Technorati tags as metadata: making them more meta

Is it really metadata when you have to announce "here are my posting's Technorati tags"?

More bloggers are embedding Technorati Tags into their postings, and it’s great to see a major league app use user-created metadata for anything. The popular convention of announcing what your Technorati tags are as part of your blog’s content, though, made me wonder: can we add these tags where the casual reader doesn’t see them, so that they really are metadata instead of being additional tagged content? For example, if I write a posting about RDF and XMP without actually…

A news reader wish, granted

It turns out that Bloglines lets you choose, by feed, whether you want the complete content, the summary, or just the title displayed.

June 2018 update: when Bloglines went down, I used Google Reader for a few years. When that went away, I used FeedReader for a few years, but having been recently a bit frustrated with their interface, I now use inoreader. Long live RSS!

Scripting the addition of XML files to the eXist XQuery database

This wasn't documented very well, so once I got it to work I thought I'd post it.

Saxon is great for getting to know XQuery syntax (see part one and part two of my “Getting Started with XQuery” articles in XML.com for more on this), but it reads all of the data to query into memory, and much of the point of XQuery is to work with large, indexed, disk-based collections of XML that won’t fit into memory. I’ve started playing with the open-source eXist XML database for this.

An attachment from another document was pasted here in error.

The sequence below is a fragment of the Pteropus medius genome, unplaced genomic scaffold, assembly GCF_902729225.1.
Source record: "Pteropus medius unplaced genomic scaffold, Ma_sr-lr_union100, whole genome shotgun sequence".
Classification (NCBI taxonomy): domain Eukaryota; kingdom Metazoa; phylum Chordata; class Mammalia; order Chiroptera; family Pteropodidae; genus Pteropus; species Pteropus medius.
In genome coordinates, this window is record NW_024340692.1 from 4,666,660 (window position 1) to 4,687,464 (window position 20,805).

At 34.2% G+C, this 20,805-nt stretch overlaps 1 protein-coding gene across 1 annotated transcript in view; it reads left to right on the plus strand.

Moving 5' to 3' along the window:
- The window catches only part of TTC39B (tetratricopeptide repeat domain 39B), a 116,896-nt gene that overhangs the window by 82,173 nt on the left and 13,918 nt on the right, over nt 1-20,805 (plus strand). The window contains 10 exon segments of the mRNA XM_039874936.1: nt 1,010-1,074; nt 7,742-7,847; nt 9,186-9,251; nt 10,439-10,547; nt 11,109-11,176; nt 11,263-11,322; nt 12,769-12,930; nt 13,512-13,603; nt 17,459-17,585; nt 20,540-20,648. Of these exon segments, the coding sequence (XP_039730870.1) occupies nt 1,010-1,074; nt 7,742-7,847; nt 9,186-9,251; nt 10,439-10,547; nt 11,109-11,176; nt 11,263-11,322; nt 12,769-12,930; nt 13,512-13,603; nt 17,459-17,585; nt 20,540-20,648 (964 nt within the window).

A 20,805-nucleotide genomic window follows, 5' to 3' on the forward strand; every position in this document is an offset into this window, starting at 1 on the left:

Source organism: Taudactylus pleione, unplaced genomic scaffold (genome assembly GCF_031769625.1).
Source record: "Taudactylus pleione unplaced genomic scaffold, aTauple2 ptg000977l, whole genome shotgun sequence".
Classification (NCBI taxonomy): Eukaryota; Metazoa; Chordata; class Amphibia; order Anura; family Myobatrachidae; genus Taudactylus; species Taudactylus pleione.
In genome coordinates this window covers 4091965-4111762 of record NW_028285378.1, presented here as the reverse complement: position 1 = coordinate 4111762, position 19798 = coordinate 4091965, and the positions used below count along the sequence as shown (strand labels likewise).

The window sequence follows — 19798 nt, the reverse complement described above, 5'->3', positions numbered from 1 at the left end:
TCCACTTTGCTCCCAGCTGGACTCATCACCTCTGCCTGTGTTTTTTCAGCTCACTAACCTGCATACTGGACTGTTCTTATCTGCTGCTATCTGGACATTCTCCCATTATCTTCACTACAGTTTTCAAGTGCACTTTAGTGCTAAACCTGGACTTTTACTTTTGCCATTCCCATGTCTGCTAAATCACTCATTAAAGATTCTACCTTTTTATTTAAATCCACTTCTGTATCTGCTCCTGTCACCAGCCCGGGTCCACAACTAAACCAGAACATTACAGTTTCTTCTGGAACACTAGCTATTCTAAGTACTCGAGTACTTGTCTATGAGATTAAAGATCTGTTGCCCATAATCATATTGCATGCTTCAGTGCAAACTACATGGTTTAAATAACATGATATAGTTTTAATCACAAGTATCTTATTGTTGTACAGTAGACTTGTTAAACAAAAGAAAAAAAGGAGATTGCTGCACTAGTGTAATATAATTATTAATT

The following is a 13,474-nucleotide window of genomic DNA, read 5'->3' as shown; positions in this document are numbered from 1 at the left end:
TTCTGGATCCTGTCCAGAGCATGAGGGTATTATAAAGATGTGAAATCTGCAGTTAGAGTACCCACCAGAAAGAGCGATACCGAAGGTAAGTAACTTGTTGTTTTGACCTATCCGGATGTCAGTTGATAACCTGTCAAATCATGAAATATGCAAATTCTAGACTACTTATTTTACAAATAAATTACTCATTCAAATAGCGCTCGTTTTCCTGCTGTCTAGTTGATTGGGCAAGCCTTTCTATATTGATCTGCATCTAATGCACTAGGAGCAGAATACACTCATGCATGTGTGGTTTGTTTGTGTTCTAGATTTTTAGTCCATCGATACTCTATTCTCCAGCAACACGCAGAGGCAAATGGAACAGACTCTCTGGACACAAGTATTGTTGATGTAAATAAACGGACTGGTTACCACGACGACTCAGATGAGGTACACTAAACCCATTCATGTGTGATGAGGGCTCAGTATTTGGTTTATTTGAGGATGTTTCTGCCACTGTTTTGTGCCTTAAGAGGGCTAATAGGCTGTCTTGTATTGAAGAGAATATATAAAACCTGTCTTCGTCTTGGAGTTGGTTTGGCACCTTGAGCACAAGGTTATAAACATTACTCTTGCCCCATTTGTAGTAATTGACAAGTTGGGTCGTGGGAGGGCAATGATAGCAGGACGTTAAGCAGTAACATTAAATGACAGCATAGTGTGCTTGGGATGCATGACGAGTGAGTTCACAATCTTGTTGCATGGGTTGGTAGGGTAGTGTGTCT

Using (or not using) Adobe's XMP metadata format

If Adobe is really interested in promoting XMP properly, they could learn a lot about developer relations from Yahoo and Amazon.

Adobe is pushing for XMP to become the metadata format for the OASIS OpenDocument format, and Leigh Dodds just posted some notes on his review of XMP. He covers the XMP-RDF relationship issues better than I could. He also refers to my article on XMP published in XML.com over a year ago, in which I wrote this:

25 years of database history (starting in 1955)

A 1981 article in IBM's Journal of Research and Development gave me a much better perspective on how database systems got where they are.

A 1981 article in IBM’s Journal of Research and Development gave me a much better perspective on how database systems got where they are. The abstract of W.C. McGee’s article Data Base Technology tells us that “The evolution of data base technology over the past twenty-five years is surveyed, and major IBM contributions to this technology are identified and briefly noted.” It put a lot of disjointed facts that I knew in perspective, showing how one thing led to another.…

"Turing's Cathedral" and XSLT

George Dyson may not know anything about XSLT, but his recent essay about Google, John von Neumann, and biological computation reminded me of the two leading approaches to XSLT development.

In George Dyson’s recent Third Culture essay Turing’s Cathedral, one theme is the value of a shift in programming models toward something closer to biological “computation,” and Google’s potential role in this. The general idea is that instead of writing instructions to act on data at specific locations in memory, which is how computers have worked since John von Neumann first set up the concept of the stored program computer, code would be written to act on certain…